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To: Tailgunner Joe

Ukrainian soldiers take shelter behind a military vehicle in the southern Iraqi city of Kut. Ukraine's parliament voted to demand the withdrawal of the 1,600 Ukrainian troops from Iraq.(AFP/File/Karim Sahib)

Ukraine parliament demands withdrawal of troops from Iraq

KIEV (AFP) - Ukraine's parliament voted to demand the withdrawal of the 1,600 Ukrainian troops from Iraq, in a move the opposition distanced itself from and denounced as a provocation by government forces.

"We don't think this is the right time to raise this issue," Irina Gerashchenko, the spokeswoman for pro-Western opposition leader Viktor Yushchenko, told AFP.

"We need to resolve the internal crisis in Ukraine," she said, adding that the motion had been proposed by the Communists and backed by pro-government lawmakers with the support of a minority of opposition deputies.

"This is a provocation, an attempt to discredit us," the opposition spokeswoman said.

The lawmakers voted by 257 out of 397 present in the 450-member chamber to ask outgoing President Leonid Kuchma to pull out the Ukrainian contingent serving in the US-led coalition force in Iraq.

Both of the rival candidates to replace Kuchma, Yushchenko and pro-Russian Prime Minister Viktor Yanukovich, have said the troops should return but the opposition is pushing for a faster withdrawal timetable.

"We do support a pullout of the Ukrainian forces, but not in a hasty manner. It needs to be discussed properly in parliament first," Gerashchenko said.

The United States has given covert support to the West-leaning opposition leader in this strategic nation as it engages in a Cold War-style battle for influence with Russia, which openly backed the Kremlin-friendly Yanukovich.

2 posted on 12/03/2004 10:36:41 AM PST by TexKat (Just because you did not see it or read it, that does not mean it did or did not happen.)
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To: Tailgunner Joe
Ukraine parliament demands withdrawal of troops from Iraq

The dirty dirty puutt-in-tame.

3 posted on 12/03/2004 10:44:35 AM PST by TexKat (Just because you did not see it or read it, that does not mean it did or did not happen.)
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To: TexKat
'Kuchmagate' and Iraq (Ukraine weapons sales to Iraq) - At the centre of the Iraqi arms scandal stand the hundreds of hours of tapes made illicitly in the office of Ukrainian President Leonid Kuchma by security guard Mykola Melnychenko. The portion of the tapes dealing with Iraq was only released in March on the eve of the Ukrainian elections. The existence of the tape of the Iraqi radar sale was reported earlier in the year but at that stage the US still did not publicly back up the accusations. In March, shortly before the Iraq allegations surfaced, Valeriy Malyev, head of the arms export company Ukrspetseksport, died in a mysterious car accident.

The tape, which has been authenticated by the FBI, is of a conversation between Kuchma, Malyev, and then Security Service chief Leonid Derkach (who is accused of other illegal arms sales) which took place in July 2000. In April 1999, US intelligence sources discovered that Ukraine had signed a secret agreement for military co-operation with Iraq in November 1998. In January 1999, a Ukrainian delegation led by a deputy minister visited Iraq. During the first stage of the agreement equipment identified for customs as 'agricultural' was sent to Iraq.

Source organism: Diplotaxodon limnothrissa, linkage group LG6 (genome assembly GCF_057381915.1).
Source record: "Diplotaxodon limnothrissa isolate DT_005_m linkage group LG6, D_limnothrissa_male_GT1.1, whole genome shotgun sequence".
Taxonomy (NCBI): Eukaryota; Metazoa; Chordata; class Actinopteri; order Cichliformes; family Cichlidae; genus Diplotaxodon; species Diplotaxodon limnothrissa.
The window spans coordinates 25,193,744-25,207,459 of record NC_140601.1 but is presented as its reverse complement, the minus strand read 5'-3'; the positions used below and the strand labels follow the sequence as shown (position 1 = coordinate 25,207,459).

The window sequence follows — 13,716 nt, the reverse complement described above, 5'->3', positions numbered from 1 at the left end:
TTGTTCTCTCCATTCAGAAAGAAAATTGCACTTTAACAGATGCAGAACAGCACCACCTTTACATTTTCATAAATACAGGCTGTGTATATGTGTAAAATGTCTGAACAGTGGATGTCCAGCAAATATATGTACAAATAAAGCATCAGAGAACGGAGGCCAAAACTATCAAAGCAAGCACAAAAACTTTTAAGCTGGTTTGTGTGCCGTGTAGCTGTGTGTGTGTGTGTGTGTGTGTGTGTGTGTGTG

On the Melnychenko tape of the July 2000 meeting, Kuchma is heard giving the go ahead to sell four Kolchuga units to Iraq for $100 million. Melnychenko claims to know the name of a "high-ranking Russian official" who was also alleged to be present.

The scenario of events after the meeting follows a clear pattern that seems to confirm the Kolchuga units were indeed dispatched to Iraq. Only four days after the conversation, the government released the Kolchuga system from any export restrictions. On 9 October 2000, an agreement on trade and scientific and technical co-operation was signed with Iraq. This was ratified by the Ukrainian parliament on 15 November 2001.


4 posted on 12/03/2004 10:48:12 AM PST by Tailgunner Joe
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To: Tailgunner Joe

Looks like they got the worst of both the socialist and capitalist world...

5 posted on 12/03/2004 11:04:55 AM PST by 2banana (They want to die for Islam and we want to kill them)
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To: Tailgunner Joe

Good stuff, as always..and thanks..I wanted to give you a headsup, if case you missed it. John Podhoretz had a good column intodya's NY Post.but in it he referenced a's an American on the ground in Kiev...I've just spent an hour looking through it... amazing stuff...not sure if it's been posted've kind of been on the cutting edge keeping us all apprised here, so if you want to start a thread, or mention it in your next post..or maybe even we can contact her....

6 posted on 12/03/2004 11:50:09 AM PST by ken5050